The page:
U.S. military forces were last involved in an election in 1876, in the hotly contested presidential race between Rutherford B. Hayes and Samuel Tilden. Federal troops were sent to polling places across the Reconstruction-era South, some say to protect newly freed slaves seeking to cast their first ballots, others say to intimidate voters.

Two years later, Congress passed the Posse Comitatus Act, which generally prohibits the use of the military to enforce the law, including laws related to voting. The 1807 Insurrection Act, however, allows the president to call out federal troops (or federalized National Guard forces) if he decides that a rebellion, domestic violence or conspiracy “impedes the course of justice.”

But despite such broad language, the president may exercise this power legally only as a last resort — when civilian government has broken down and local law enforcement officials are overwhelmed.

Trump has encouraged his supporters to “go into the polls to watch very carefully,” suggesting possible efforts to disrupt the voting process. Yet even in the face of such disruption there is no reason to suspect that state and local election officials will be unable to conduct a free and fair election on Nov. 3. Federal troops are not needed to ensure that every legal voter can cast a ballot, and that every ballot is counted.

The chairman of the Joint Chiefs of Staff, Gen. Mark Milley, told House lawmakers recently, “In the event of a dispute over some aspect of the elections, by law, U.S. courts and the U.S. Congress are required to resolve any disputes, not the U.S. military. I foresee no role for the U.S. armed forces in this process.”

Still, if violence prompted by Trump’s reckless rhetoric erupts in the wake of a disputed election, the president might send soldiers into the streets.

On June 1, he used National Guard troops from 11 states to clear peaceful protestors from Lafayette Square in Washington. And he threatened to deploy federal military forces to shut down nationwide protests after the murder of George Floyd.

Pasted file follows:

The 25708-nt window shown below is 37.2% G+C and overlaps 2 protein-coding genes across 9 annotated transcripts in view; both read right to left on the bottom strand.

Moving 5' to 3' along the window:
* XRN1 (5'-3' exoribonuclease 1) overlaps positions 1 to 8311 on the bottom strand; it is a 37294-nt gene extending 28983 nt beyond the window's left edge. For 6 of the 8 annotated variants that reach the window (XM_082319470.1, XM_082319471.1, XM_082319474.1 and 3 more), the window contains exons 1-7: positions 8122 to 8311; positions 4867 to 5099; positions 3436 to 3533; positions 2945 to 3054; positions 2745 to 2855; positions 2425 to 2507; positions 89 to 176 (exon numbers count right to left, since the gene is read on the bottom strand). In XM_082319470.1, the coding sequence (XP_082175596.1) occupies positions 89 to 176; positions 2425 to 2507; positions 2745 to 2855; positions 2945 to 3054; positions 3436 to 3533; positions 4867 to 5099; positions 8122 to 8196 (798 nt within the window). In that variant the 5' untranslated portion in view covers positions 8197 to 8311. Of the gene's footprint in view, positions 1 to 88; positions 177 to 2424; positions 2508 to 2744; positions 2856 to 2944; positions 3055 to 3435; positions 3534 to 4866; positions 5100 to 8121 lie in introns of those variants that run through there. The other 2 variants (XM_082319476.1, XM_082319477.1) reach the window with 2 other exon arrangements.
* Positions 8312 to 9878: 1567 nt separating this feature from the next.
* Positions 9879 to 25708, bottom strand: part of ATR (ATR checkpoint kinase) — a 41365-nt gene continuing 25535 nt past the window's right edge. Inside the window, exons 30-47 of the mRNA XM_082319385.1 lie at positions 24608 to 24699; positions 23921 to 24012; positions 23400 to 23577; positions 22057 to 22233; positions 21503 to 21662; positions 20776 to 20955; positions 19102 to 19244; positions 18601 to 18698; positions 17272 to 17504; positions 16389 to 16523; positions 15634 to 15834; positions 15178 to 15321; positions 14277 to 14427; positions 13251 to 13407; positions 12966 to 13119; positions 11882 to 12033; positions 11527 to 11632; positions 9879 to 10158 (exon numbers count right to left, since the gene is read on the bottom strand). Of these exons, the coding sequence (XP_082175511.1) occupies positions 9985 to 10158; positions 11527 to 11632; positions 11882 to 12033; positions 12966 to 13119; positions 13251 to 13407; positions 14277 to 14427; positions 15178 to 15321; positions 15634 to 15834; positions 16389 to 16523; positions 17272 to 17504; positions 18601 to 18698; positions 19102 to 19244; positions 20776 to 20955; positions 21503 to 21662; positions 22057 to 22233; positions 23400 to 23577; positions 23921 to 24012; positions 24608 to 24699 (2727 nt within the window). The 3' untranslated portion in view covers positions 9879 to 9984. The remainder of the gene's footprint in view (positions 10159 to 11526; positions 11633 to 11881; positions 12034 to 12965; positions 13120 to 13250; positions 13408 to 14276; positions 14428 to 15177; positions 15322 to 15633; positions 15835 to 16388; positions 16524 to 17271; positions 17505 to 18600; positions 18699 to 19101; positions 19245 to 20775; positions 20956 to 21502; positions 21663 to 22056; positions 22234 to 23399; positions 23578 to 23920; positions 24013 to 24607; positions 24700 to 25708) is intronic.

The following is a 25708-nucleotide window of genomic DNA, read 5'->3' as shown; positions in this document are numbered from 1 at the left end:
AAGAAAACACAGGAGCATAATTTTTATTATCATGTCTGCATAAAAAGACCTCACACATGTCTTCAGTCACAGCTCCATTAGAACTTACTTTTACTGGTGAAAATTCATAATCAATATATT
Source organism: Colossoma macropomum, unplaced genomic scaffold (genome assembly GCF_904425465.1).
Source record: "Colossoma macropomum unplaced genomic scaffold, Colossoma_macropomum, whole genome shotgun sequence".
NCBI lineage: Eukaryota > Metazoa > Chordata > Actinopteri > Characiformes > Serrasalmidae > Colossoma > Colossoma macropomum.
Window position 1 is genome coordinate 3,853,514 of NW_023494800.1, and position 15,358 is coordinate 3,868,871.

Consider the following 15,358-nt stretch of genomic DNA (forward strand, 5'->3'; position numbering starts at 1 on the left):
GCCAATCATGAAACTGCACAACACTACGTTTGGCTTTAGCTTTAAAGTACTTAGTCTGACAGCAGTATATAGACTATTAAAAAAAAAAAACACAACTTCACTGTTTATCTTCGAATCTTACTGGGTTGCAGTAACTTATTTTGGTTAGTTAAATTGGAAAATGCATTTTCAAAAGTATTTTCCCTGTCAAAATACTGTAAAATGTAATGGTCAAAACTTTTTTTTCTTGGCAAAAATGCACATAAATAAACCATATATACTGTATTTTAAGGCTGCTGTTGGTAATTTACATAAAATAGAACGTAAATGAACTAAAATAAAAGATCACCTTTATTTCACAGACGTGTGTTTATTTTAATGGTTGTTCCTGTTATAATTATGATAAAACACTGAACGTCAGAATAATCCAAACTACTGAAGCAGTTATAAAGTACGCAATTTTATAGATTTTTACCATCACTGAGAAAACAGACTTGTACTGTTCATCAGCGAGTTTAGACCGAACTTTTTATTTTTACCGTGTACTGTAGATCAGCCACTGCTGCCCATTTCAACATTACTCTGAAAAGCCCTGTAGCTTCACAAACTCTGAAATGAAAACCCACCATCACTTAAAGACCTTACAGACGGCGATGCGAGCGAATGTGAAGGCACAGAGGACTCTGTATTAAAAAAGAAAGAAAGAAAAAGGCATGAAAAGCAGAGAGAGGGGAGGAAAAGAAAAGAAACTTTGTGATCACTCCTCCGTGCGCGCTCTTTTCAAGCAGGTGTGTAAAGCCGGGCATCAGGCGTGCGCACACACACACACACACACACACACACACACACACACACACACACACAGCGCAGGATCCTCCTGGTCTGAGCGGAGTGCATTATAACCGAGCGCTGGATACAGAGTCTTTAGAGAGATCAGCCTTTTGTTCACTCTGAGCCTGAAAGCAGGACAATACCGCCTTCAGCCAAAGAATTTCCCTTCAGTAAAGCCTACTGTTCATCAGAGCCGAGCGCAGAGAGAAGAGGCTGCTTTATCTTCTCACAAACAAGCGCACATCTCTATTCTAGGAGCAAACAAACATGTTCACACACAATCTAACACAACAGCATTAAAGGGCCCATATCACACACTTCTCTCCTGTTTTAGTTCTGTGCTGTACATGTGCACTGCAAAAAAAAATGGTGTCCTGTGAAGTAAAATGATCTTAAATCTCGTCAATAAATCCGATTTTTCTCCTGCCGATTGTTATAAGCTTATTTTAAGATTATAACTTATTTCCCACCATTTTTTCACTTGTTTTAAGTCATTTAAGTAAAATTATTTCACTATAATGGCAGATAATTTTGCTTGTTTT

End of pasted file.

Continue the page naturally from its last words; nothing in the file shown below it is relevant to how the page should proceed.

However, no rebellion, domestic violence or conspiracy prevented state and local law enforcement from keeping or restoring the peace in the wake of these protests. The police seem equally capable of handling any unrest growing out of the coming election. In other words, any effort by President Trump to deploy troops would be entirely unjustified and unlawful. Still, he has ignored the law and defied familiar norms of civilized behavior many times before, and he could do it again.

Talking about it now may make such lawlessness less likely by highlighting the danger. But the best way to avoid such a calamity is probably to deliver a vote for Biden and his running mate, Sen. Kamala Harris, so lopsided that military leaders would have no doubt about their duty to uphold the U.S. Constitution and laws of the United States.

Several days ago, Gen. Milley made this duty clear when he urged U.S. military personnel to “keep the Constitution close to your heart.” In voting for the next president, we, no less than our top military leader, must keep the Constitution close to our hearts.

Stephen Dycus, of Strafford, is professor emeritus at Vermont Law School and co-author of Soldiers on the Home Front: The Domestic Role of the American Military.